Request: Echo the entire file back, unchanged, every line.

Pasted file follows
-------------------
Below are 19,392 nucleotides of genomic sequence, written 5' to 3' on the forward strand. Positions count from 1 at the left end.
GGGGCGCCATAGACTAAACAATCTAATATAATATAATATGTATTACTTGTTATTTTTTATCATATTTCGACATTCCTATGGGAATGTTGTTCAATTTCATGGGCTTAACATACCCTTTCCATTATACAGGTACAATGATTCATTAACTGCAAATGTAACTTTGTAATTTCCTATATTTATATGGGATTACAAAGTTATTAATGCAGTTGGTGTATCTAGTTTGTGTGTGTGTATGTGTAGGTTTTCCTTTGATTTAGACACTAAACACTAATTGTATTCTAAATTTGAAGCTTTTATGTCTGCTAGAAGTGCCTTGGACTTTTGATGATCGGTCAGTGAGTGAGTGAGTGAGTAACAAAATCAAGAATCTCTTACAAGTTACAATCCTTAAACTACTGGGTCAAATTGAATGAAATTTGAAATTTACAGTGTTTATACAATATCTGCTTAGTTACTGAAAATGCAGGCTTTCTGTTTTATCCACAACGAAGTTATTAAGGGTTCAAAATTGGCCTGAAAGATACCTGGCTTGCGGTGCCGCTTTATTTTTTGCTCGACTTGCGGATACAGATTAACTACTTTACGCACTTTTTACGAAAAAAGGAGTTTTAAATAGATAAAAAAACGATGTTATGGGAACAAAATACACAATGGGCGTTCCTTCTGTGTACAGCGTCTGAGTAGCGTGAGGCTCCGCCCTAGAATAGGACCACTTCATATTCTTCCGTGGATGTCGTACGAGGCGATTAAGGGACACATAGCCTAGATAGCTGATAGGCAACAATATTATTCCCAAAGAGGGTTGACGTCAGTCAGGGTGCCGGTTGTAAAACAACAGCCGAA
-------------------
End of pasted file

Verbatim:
Below are 19,392 nucleotides of genomic sequence, written 5' to 3' on the forward strand. Positions count from 1 at the left end.
GGGGCGCCATAGACTAAACAATCTAATATAATATAATATGTATTACTTGTTATTTTTTATCATATTTCGACATTCCTATGGGAATGTTGTTCAATTTCATGGGCTTAACATACCCTTTCCATTATACAGGTACAATGATTCATTAACTGCAAATGTAACTTTGTAATTTCCTATATTTATATGGGATTACAAAGTTATTAATGCAGTTGGTGTATCTAGTTTGTGTGTGTGTATGTGTAGGTTTTCCTTTGATTTAGACACTAAACACTAATTGTATTCTAAATTTGAAGCTTTTATGTCTGCTAGAAGTGCCTTGGACTTTTGATGATCGGTCAGTGAGTGAGTGAGTGAGTAACAAAATCAAGAATCTCTTACAAGTTACAATCCTTAAACTACTGGGTCAAATTGAATGAAATTTGAAATTTACAGTGTTTATACAATATCTGCTTAGTTACTGAAAATGCAGGCTTTCTGTTTTATCCACAACGAAGTTATTAAGGGTTCAAAATTGGCCTGAAAGATACCTGGCTTGCGGTGCCGCTTTATTTTTTGCTCGACTTGCGGATACAGATTAACTACTTTACGCACTTTTTACGAAAAAAGGAGTTTTAAATAGATAAAAAAACGATGTTATGGGAACAAAATACACAATGGGCGTTCCTTCTGTGTACAGCGTCTGAGTAGCGTGAGGCTCCGCCCTAGAATAGGACCACTTCATATTCTTCCGTGGATGTCGTACGAGGCGATTAAGGGACACATAGCCTAGATAGCTGATAGGCAACAATATTATTCCCAAAGAGGGTTGACGTCAGTCAGGGTGCCGGTTGTAAAACAACAGCCGAA